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  Parkin
   

Parkin is as closely associated with Bonfire Night as Guy Fawkes himself, but there is one place you can be sure that you would not be offered a piece of this sticky gingerbread and that is at St Peter's School in York. This is where Guy Fawkes was educated, and almost 400 years on from his most infamous exploit, his old school still feels it is not quite the thing to watch a former pupil go up in flames while you stand by cheering and eating spiced oaty cakes. Bonfire Night at St Peter's is studiously ignored.

In fact, celebratory bonfires and parkin both go back well before 1605 and the Gunpowder Plot. Around this time of year, the Vikings once celebrated the Feast of Thor, the god of thunder, with bonfires and a special 'thar cake' which, like early forms of parkin, would have been baked on a stone heated by the fire. There is a similar recipe called 'tharf' made in South Yorkshire, Lancashire, and Derbyshire. The parkin biscuits still made in the border regions between England and Scotland date back to this drier dough that was rolled flat and baked in a disc or cut into shapes. It is the Yorkshire parkin, made from batter soft enough to be poured into a deep rectangular tin, that has spread nationwide. It is so popular in the West Riding of Yorkshire that in Leeds and many other places the fifth of November is called Parkin Day.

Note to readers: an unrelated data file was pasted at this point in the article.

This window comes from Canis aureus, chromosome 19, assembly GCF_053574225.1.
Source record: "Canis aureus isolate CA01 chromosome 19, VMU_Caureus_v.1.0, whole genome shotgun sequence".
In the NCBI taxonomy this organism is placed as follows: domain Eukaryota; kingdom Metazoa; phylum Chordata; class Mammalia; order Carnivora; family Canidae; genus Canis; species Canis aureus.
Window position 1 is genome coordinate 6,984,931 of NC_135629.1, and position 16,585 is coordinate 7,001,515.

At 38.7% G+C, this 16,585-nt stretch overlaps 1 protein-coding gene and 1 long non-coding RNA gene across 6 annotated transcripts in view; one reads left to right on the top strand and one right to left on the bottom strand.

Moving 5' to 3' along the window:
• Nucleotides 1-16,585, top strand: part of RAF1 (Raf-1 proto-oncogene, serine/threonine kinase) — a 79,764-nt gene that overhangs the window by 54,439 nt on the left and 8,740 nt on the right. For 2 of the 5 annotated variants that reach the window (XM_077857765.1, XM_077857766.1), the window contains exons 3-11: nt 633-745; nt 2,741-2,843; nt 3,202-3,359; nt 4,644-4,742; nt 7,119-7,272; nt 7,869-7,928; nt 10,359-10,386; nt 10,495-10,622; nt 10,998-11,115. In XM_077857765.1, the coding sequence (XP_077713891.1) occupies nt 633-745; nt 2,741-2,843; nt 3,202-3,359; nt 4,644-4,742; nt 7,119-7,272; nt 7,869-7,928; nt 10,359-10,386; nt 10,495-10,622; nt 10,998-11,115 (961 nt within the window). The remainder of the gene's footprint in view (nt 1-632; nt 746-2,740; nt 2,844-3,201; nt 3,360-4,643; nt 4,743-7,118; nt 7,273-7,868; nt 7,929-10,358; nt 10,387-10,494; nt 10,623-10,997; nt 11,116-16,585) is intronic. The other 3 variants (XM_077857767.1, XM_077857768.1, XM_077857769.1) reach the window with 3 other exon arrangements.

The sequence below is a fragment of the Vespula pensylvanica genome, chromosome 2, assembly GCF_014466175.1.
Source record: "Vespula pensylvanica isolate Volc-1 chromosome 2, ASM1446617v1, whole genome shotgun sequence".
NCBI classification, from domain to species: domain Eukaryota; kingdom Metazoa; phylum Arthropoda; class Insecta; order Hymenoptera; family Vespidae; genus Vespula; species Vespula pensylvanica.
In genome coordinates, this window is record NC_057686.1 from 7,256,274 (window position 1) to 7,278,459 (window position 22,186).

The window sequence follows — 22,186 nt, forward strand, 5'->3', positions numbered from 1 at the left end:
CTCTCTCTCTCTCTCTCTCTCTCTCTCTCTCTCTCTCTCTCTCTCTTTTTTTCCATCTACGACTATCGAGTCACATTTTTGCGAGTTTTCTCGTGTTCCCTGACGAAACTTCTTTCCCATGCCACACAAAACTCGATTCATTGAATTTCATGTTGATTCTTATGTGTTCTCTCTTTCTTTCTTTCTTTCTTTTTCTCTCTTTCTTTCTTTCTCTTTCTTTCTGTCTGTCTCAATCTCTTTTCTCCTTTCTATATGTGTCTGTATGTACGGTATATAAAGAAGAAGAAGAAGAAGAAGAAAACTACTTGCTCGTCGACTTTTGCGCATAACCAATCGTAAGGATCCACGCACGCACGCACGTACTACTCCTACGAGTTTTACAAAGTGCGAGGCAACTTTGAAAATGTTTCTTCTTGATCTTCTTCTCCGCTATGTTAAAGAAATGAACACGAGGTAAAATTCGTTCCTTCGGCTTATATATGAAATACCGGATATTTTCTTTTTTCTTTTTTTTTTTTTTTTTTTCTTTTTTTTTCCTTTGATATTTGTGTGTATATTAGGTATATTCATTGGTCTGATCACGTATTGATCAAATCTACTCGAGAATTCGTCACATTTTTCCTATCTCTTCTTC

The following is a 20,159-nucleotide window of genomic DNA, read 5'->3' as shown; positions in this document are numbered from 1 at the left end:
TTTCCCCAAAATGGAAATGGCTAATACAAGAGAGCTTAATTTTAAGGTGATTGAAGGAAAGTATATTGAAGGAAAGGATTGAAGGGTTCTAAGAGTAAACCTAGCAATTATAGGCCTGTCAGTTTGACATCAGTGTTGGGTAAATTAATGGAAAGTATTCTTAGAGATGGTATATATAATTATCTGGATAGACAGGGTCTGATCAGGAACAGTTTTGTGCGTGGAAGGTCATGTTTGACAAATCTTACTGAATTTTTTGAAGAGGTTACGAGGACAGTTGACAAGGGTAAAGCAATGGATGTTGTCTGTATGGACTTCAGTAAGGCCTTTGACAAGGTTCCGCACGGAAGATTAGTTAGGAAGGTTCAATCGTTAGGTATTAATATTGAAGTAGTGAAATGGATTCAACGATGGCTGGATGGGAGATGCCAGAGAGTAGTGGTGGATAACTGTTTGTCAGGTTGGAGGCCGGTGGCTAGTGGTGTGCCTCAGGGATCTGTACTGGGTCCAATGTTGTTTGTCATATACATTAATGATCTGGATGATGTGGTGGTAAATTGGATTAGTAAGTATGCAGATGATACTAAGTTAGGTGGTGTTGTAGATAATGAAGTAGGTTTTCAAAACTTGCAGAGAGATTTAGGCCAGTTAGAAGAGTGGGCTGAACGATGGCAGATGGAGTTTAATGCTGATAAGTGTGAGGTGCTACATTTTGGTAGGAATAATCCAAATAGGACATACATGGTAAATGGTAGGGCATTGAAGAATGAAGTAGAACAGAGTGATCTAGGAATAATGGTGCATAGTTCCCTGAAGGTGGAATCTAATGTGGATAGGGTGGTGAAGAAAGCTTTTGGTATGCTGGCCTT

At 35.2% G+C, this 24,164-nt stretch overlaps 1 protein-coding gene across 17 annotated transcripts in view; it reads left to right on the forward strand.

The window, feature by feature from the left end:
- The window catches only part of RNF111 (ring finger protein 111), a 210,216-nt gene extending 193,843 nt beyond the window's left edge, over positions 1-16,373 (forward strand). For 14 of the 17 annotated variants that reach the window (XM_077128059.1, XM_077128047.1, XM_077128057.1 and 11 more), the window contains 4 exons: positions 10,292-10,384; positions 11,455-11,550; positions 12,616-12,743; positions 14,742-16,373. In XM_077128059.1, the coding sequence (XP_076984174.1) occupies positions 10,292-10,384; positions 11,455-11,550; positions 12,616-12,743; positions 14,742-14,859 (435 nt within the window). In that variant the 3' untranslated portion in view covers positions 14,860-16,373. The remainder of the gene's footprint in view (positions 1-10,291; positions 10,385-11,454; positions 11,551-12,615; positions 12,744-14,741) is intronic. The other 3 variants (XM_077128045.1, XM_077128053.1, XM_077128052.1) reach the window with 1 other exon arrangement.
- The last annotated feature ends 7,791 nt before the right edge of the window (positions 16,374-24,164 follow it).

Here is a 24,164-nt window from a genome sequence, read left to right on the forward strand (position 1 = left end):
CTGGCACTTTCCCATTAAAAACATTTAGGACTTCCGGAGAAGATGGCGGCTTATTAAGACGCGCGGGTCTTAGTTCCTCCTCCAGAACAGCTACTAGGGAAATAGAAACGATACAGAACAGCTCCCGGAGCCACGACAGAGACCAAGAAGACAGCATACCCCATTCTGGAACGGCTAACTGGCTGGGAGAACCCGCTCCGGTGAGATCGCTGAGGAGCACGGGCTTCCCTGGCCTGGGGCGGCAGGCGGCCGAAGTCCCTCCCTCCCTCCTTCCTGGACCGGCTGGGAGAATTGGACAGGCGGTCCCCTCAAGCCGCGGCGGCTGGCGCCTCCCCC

Parkin belongs to a family of economical teabreads called cut-and-come-again cakes - and not just because they were large enough to serve at more than one teatime. Such cakes were once made with little fat and no eggs so their texture depended on a high proportion of treacle. During baking this caramelised and hardened so the cake had to be kept for a few days for it to 'come again' (when the caramel softened a little to give a yielding crumby and nice sticky texture).

Dorothy Wordsworth made parkin on 6 November 1800 (we know this because she mentioned it in her diary). Hers would have been made with oatmeal - it was this and not wheat that was the common grain in the north of England and throughout Scotland. The later addition of a little wheatflour and the substitution of golden syrup for some of the black treacle makes for a lighter cake that is more to modern tastes. Ginger has always been added to a parkin, for it was once used medicinally and believed to warm the blood. But exactly when this sticky ginger cake came to be called parkin is not known. It was probably named after a Mrs Parkin (or perhaps Perkin), who must have had something of a reputation for the excellence of her cake. Perhaps it was she who invented the Yorkshire custom of baking a double batch of parkin and serving the first lot hot from the oven and smothered in apple sauce.